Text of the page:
What Is an Ice Cream Bicycle?

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  • Written By: Lori Kilchermann
  • Edited By: Lauren Fritsky
  • Last Modified Date: 24 October 2019
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An ice cream bicycle is a combination chest freezer and bicycle. Including such accoutrements as an umbrella and jingle bells, the ice cream bicycle utilizes a three-wheel design to create a stable platform for the operator to serve patrons. Three basic styles of freezer are available for the ice cream bicycle: household electric freezer, battery-operated and frozen ice box.

The bicycle is able to function equally well as an advertising device for a local ice cream parlor or as a standalone business. Many versions of the ice cream bicycle offer a large umbrella to shade both the operator and the customers while the ice cream is being sold and served. The operator can ring bells positioned on the handle bars of the ice cream bicycle, which function to alert prospective patrons of the location where the ice cream filled freezer is stationed. The tricycle design of the cycle allows the bike to ride smoothly across the boardwalk and on a sidewalk or parking area.


Offered as both a single and multi-speed bicycle, the rolling ice cream vending machine can be operated from both a permanently identified operating location or as a completely mobile ice cream operation. Many of the mobile ice cream bikes use dry ice to maintain the cold temperature of the freezer's contents. Most designs are able to maintain the proper conditions for as many as 12 hours once the correct measure of dry ice has been placed into the freezer unit. Frozen treats other than ice cream are commonly transported and sold from a common source. Flavored ice, frozen fruit juices and cold water are all typical items found in a freezer box of an ice cream bicycle.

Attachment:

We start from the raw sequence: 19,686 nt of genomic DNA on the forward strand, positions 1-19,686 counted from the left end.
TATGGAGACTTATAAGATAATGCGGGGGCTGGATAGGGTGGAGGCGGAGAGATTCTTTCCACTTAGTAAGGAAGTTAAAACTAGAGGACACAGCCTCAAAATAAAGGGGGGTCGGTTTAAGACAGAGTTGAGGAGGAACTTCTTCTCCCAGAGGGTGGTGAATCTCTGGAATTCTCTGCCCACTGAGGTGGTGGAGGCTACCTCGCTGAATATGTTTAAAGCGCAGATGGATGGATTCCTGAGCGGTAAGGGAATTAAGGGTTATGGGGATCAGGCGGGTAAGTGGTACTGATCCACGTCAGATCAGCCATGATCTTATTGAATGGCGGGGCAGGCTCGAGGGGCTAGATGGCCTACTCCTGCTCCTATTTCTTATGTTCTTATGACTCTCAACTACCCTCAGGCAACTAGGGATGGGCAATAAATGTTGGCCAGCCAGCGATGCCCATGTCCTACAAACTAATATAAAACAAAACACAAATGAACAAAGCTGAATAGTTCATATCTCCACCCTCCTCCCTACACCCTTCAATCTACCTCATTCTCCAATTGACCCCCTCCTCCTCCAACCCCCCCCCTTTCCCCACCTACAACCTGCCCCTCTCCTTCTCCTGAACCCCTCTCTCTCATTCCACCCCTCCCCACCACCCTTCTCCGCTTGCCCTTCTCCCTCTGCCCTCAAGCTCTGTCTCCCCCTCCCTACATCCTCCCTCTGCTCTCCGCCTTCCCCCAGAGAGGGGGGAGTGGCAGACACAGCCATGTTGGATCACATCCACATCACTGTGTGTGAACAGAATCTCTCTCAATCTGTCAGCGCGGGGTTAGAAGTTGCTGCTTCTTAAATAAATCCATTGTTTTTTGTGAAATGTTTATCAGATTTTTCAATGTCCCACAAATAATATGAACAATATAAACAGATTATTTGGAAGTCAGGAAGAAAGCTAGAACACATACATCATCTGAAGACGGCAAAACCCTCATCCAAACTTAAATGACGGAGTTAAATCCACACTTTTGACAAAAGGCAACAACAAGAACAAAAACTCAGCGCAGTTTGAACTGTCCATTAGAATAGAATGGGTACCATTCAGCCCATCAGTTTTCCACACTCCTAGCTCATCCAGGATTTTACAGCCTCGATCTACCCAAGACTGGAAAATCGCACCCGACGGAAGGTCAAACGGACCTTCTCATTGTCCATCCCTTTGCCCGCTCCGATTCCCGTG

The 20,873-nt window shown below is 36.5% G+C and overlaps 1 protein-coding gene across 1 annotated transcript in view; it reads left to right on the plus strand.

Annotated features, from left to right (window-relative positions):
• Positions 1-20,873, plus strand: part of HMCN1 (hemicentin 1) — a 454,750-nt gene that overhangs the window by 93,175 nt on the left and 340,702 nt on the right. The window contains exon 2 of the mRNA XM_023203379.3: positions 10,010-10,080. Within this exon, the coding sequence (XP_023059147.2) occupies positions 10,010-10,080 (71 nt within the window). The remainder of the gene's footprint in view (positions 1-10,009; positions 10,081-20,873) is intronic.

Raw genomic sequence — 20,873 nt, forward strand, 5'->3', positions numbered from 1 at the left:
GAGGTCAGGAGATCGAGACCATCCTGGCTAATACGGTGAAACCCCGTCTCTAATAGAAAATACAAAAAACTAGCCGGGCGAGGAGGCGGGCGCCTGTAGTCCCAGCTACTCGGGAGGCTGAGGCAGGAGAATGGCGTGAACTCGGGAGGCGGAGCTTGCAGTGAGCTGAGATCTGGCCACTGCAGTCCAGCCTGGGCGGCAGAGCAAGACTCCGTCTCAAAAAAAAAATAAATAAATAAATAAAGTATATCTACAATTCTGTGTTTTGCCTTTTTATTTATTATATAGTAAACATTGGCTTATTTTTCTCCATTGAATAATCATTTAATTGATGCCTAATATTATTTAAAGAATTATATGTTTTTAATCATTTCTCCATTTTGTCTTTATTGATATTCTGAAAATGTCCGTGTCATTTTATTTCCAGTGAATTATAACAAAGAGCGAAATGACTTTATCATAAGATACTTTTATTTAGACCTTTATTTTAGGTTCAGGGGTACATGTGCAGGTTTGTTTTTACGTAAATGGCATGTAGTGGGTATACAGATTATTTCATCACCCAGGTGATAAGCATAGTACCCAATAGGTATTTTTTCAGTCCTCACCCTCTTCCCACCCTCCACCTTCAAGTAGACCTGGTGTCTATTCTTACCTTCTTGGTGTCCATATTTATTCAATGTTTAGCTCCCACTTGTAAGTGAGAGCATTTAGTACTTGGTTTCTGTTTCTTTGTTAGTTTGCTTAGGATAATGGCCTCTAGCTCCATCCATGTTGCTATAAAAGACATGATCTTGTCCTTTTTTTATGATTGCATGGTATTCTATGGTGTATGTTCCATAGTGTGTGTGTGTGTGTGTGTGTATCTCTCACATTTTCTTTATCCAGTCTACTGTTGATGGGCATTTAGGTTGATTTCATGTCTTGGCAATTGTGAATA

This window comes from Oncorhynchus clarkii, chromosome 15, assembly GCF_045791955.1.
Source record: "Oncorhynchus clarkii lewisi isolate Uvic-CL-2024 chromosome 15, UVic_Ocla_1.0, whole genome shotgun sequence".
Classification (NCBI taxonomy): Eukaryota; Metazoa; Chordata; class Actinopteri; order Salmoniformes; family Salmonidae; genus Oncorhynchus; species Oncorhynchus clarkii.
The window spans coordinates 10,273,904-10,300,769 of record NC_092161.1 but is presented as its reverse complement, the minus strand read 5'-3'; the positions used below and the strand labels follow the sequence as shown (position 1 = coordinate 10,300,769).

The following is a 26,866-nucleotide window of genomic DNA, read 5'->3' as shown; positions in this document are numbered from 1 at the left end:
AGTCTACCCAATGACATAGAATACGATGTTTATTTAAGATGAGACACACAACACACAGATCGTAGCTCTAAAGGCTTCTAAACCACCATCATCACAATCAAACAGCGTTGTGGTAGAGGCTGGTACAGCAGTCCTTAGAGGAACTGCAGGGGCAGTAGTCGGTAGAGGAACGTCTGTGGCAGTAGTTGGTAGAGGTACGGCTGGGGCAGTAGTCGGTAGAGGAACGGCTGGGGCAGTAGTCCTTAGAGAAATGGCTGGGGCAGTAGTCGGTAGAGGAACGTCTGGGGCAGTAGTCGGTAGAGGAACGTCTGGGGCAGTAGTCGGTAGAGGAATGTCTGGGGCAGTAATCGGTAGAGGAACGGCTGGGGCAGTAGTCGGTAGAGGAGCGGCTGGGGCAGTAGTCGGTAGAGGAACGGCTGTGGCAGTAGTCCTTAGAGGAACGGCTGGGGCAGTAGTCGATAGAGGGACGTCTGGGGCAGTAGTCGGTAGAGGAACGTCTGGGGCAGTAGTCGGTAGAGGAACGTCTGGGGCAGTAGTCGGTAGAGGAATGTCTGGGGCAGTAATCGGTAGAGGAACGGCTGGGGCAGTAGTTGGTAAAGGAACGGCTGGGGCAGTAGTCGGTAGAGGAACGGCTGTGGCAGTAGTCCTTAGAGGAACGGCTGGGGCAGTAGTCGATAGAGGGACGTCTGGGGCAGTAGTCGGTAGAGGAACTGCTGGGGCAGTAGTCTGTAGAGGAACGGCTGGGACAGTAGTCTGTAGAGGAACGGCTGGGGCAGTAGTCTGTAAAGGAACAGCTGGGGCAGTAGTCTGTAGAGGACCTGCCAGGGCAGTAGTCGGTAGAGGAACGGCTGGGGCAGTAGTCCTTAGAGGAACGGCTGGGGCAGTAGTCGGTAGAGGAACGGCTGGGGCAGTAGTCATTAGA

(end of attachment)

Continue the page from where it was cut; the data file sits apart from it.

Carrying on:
Safety features, such as parking brakes, reflective tape and optional lighting systems, are available for the ice cream bicycle. Some of the bicycles provide a sanitation station for customers to wash their hands before and after enjoying a cold treat. Optional music systems can be placed onto the bicycle, allowing ice cream truck-type music to assist the jingle bells on the handlebars in calling customers to the bicycle as it travels through certain neighborhoods. The large, flat sides of the freezer component of the bicycle make it possible to paint elaborate and occasionally seasonal decorative murals on the sides. In some areas, special permits and licensing are required and these can also be displayed on the flat sides.


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Post 2

Some really large sports arenas have ice cream bicycles that make runs around the promenade part of the stadium. It's easier for people to buy an ice cream bar there and then take it to their seat before it melts, rather than having to wait for the vendors in the stands. Also, they’re not blocking the stands with their concession boxes, which is good for people trying to get around.

They can also run extra ice cream to the concession stands themselves. I'd still rather buy it directly from the bike, though. It's a much shorter wait time, and the ice cream is straight out of the freezer.

Post 1

When I was a very little girl, I remember seeing a guy with an ice cream bicycle in Birmingham, Alabama. You were more apt to see them in big cities. He had a bell that he would ring on his bike when he was making his rounds, and all the neighborhood kids would flock to him. He used to carry Good Humor bars, and you couldn't get them up where we lived, so we looked forward to seeing him when we visited my aunt.

I remember when the ice cream truck replaced the bicycle. It was kind of sad because that's a part of my childhood now gone.

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